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Vision Vol. 1: Little Worse Than A Man Paperback – July 12, 2016
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Top Customer Reviews
Will this be Tom King's greatest comic book work? Can he top his story in The Vision elsewhere?
I have to ask these questions because these 12 issues are that good. I was captured and hooked tight from the very beginning. The story is so simple, but also so complicated. It's beautiful. King takes an android avenger out of his regular arena and puts him somewhere that many can relate to, the suburbs. And he's not fighting crime in the suburbs, he's dealing with his two curious teenage kids, his loving wife, and the nosey neighbors.
Who writes stories like this featuring super heroes? Hawkeye by Matt Fraction surely inspired The Vision in its behind the scenes take on a character usually only enjoyed for their punching and kicking, so check that out if you haven't already. Seriously though, this book, these 12 issues, they're comic book gold. These are the books I'll give someone who might like comics but isn't sure what to read. Thank you, Tom King.
And the art, it's fantastic. It's simple, but beautifully straight forward, just what this story demands. The pencils and colors couldn't be better.
In essence, Tom King's "Vision" is a work of psychological horror of the most powerful sort, where one tragic event begets a series of other tragic actions and occurrences, and you watch the characters in the story respond and cause further tragedies, all with a sort of horrible, but very understandable and realistic, inevitability.
The foreshadowing King does here adds to this feeling (telling you the fate of some characters, and clearly laying out tragedies to come), although of all the elements in the story, combined with a particularly brutal scene between Agatha Harkness and her familiar, Ebony, it felt a little heavy-handed (my only complaint about the writing, and it didn't really detract overall). Tom King may have meant both to jar and to contrast with the understated subtlety present in much of the collection, and if so, that technique certainly succeeded.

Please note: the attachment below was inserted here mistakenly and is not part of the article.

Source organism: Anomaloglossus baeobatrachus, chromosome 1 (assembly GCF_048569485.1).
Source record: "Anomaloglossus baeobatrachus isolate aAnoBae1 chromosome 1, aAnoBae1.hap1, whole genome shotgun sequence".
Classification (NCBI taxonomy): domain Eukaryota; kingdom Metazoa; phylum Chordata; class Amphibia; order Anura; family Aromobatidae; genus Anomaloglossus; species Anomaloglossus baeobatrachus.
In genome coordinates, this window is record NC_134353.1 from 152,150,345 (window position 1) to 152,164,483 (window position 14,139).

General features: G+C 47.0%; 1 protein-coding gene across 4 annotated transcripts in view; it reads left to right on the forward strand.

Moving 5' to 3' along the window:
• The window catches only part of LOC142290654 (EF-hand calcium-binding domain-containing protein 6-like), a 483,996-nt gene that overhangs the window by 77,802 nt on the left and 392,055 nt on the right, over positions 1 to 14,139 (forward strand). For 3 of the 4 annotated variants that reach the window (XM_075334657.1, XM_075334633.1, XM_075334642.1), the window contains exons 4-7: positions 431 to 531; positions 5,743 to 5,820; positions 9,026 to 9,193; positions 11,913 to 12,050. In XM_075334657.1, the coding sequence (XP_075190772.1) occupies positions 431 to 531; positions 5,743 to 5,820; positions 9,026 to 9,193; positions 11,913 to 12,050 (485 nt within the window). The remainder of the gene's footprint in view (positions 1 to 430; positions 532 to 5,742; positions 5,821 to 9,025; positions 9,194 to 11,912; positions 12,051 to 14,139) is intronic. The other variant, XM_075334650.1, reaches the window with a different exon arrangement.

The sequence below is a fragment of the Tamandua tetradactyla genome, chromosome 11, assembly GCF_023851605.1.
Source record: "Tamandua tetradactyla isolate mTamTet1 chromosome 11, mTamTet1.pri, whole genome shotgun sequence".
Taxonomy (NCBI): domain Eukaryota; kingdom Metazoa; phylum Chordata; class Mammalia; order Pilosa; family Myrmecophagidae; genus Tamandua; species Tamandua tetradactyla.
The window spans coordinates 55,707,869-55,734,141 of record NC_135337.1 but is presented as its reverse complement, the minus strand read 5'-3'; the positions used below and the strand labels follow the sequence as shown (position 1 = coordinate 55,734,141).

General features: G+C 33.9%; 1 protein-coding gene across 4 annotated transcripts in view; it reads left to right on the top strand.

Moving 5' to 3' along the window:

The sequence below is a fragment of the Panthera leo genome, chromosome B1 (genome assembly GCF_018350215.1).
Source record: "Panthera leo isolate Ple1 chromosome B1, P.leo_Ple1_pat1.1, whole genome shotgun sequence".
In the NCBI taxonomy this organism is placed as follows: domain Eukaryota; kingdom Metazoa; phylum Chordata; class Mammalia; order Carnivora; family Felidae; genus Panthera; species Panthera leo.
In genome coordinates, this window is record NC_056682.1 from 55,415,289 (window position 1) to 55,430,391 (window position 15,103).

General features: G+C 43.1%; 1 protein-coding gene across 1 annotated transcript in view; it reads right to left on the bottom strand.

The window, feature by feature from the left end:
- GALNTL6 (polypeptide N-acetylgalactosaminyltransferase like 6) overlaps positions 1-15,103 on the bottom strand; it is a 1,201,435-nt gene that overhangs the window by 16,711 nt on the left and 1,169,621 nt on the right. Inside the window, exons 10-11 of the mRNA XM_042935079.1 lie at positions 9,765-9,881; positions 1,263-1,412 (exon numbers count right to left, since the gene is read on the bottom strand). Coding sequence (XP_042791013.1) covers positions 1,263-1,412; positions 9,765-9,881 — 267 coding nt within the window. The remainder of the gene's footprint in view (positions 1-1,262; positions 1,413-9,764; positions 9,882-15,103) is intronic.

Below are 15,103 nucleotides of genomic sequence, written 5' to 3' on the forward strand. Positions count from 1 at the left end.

Overall this collection reminds me most of early Stephen King, especially Pet Sematery, in terms of the powerful and apt portrayal of subtle but chillingly accurate psychological elements
Several times, as when I read Pet Sematery, I found myself thinking 'oh no, if only x hadn't happened, then y wouldn't have happened.' That's good writing, to draw someone in so far.
The above is general, so as not to give any spoilers, but I will add that the interactions between C.K. and the Visions, especially Viv, are particularly poignant and really draw one in.
After reading the first issue of The Vision via Marvel Unlimited, I knew I wanted to read the rest. Little Worse than a Man collects the first six issues.
The Vision and his family experience prejudice from their human neighbors, Viv and Vin's classmates, and later, the cops. Virginia lies to the Vision once and it snowballs, sending their quiet suburban life out of control. I saw someone refer to The Vision as the Breaking Bad of the Marvel Universe and I can definitely see it heading in that direction.
The subdued art fits the story perfectly, and Tom King is going to be a big name in the future. The story's unknown (at first, anyway) narrator gives the book a tone not often seen in super hero comics. It raises questions about family and what it means to be human.
Tom King and Gabriel Hernandez Walta have produced one of those quirky, powerful books I can't imagine Marvel taking a chance on ten years ago. I can't wait to see what the next volume holds.